As Engelbert Humperdinck crooned ‘Please release me’, my mom was probably screaming “please get out of me!” Yep, 2 days into spring 1967 at a hospital in Sheffield, a poor working class woman gave birth to the last of four children (not all at once). I say ‘poor’ in the monetary sense, not because she was having me, although I think out of the four, I was the biggest hand full.
So that’s me for the next 21 years, growing up on a council estate with a cracking view of Bramall Lane and holidays under canvass in Wales and the Norfolk Broads. Not too bright and didn’t really enjoy school, so with that in mind I decided to stop going at 15 years old. Apart from the odd Biology class, for which I achieved my one and only O Level.
However, come the official last day of school I went and said farewell to all the people and teachers I didn’t like and the next day I popped on my best StayPress trousers, best 3 buttoned jacket with black and red stripes (swish) and headed off down town to set my stall out. I must have been in every shop, garage and pub in and around the town centre for a month with only an offer to do door to door sales on commission to show for my effort. Then, after visiting the job centre twice a day I was offered a Youth Training Scheme at Yorkshire Water and snapped their hand off. That was me for the first year slogging my guts out for £25 a week. Which after paying my mom £12.50 board and buying a brand new Vespa on tick for a tenner a week, I had £2.50 left to buy fuel. But I did whatever I could to get extra money, guvvy jobs and various other things kept my head above water until they offered me a full time job a year later and I was on a wacking £60 a week, the world was my oyster. However, back breaking stuff was this work. No JCB’s but dig dig dig to get those much needed new water mains in the road. I did actually fall asleep in my soup at teatime a good few times and saw the old boys with bad backs and knackered hands, still digging at 55 years old, it wasn’t a good advertisement for later life. I also was falling in with a bad bunch, we had a scooter club which was a good laugh, but one by one, my mates started to go on holidays at her majesty’s pleasure and I didn’t really want to join them. On a sunny Saturday afternoon I was at a open day at one of the parks in Rotherham, I wandered past the Army careers tent and was jumped upon by a Staff Sergeant from Royal Engineers. Don’t ask me how or why, and with no thought ever before of joining up, I signed on the dotted line. I went for my tests and interview at the main careers office and after being told I was not allowed to go
into the Infantry (too bright, ha me?) and being slightly colour blind I wasn’t the best helicopter technician in the making, I joined the Royal Engineers and before I knew it (March 1989) I was on a train to Surrey for 6 months of pure hell. Gibraltar Barracks will stick in my mind for ever. Torn knee ligaments, two half decent kickings by the instructors and no sleep made me think every night, as I slept in a sleeping bag as not to crease my ironed bed, what the bloody hell had I let myself in for. Anyway I passed basic training and headed to my unit in North London. I did well and was promoted after 18 months after coming top of my cadre course. Plus running and Orienteering for unit and army I had made a good name for myself. But in January 1991 I broke the news to my family I was going to Iraq. Six months in the desert and a bout of dysentery I came back to 12 years of travelling the world and meeting different people. I decided to sign off in 2002 and settle in the North East. Tried another stint at the local water board but after two years realised why I’d left YWA in the first place. I then had a weird thought about joining the police, so I did! Never thought I’d get in due to my lack of qualifications but they welcomed me with open arms, I think my forces background helped. The basic training was mentally exhausting, I was up against college grads who knew all the buzz words and how to impress the top brass. However, coming from a working class back ground I knew how to speak to people, especially the ones you come across in this line of work, which I think amused the instructors in the endless role plays you grind through during the course of the 10 weeks. So I took up my office on the East coast of Durham and have never looked back. I have a beautiful girlfriend and a wonderful 5 year son, who both keep me on my toes.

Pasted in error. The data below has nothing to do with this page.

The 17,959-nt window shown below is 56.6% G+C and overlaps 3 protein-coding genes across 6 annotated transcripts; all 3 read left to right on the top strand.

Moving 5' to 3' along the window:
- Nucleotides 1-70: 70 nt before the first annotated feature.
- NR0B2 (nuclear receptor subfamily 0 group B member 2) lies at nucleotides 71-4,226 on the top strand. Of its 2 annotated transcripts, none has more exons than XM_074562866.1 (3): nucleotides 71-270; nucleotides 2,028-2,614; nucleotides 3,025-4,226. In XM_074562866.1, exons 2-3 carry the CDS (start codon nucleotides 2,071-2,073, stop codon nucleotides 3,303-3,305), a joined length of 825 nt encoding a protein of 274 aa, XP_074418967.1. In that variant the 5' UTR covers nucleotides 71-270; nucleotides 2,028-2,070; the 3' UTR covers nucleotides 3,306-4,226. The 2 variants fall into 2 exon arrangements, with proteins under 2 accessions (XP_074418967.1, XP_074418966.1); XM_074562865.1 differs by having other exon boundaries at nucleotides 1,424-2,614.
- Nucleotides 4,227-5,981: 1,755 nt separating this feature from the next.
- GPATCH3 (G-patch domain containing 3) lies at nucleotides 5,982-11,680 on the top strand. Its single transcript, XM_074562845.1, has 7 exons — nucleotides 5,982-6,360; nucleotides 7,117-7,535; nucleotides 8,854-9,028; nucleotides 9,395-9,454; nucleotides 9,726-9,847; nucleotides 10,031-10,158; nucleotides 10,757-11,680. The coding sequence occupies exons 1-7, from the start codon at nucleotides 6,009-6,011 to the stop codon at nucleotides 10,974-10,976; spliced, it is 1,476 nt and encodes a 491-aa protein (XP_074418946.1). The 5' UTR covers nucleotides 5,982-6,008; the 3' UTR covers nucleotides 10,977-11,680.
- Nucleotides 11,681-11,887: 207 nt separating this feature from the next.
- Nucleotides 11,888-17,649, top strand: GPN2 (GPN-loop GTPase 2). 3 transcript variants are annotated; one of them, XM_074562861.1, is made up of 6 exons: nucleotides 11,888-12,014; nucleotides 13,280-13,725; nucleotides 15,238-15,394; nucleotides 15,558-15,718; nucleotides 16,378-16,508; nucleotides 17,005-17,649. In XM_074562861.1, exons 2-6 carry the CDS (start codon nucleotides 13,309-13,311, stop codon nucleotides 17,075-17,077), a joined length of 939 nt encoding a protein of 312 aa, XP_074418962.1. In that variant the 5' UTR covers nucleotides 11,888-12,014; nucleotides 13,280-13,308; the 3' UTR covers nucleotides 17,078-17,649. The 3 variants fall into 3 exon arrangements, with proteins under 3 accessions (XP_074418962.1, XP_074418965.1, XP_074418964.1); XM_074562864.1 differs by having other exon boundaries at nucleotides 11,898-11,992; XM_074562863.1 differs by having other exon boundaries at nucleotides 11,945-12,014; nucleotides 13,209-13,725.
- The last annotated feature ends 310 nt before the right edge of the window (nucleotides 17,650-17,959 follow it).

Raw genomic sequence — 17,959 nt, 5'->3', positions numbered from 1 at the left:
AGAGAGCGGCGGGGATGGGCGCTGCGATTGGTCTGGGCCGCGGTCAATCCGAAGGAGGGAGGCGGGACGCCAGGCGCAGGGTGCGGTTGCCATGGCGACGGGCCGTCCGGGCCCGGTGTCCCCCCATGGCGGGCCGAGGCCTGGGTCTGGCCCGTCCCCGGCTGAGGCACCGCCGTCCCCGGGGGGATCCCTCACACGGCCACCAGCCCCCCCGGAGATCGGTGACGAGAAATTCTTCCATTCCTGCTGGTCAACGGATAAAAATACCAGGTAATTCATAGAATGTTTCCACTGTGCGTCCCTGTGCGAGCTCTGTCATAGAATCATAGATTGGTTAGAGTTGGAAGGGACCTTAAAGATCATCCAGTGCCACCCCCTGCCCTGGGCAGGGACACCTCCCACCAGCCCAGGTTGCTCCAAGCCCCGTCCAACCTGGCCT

Due to shift work we (Kelly & I) make most of the time we have together, walking and climbing, visiting the lakes and the local area. Kelly has started taking photo’s and to be honest they’re very very good. I see my son Oliver when shifts allow but he seems to have taken a liking to the indoor climbing wall and unlike me, has no fear. We are still continuing with our quest of completing the Lakeland Wainwrights and are hacking away at them slowly but surly. Check out Kelly’s website and keep an eye on Twitter for our tweets blogs etc.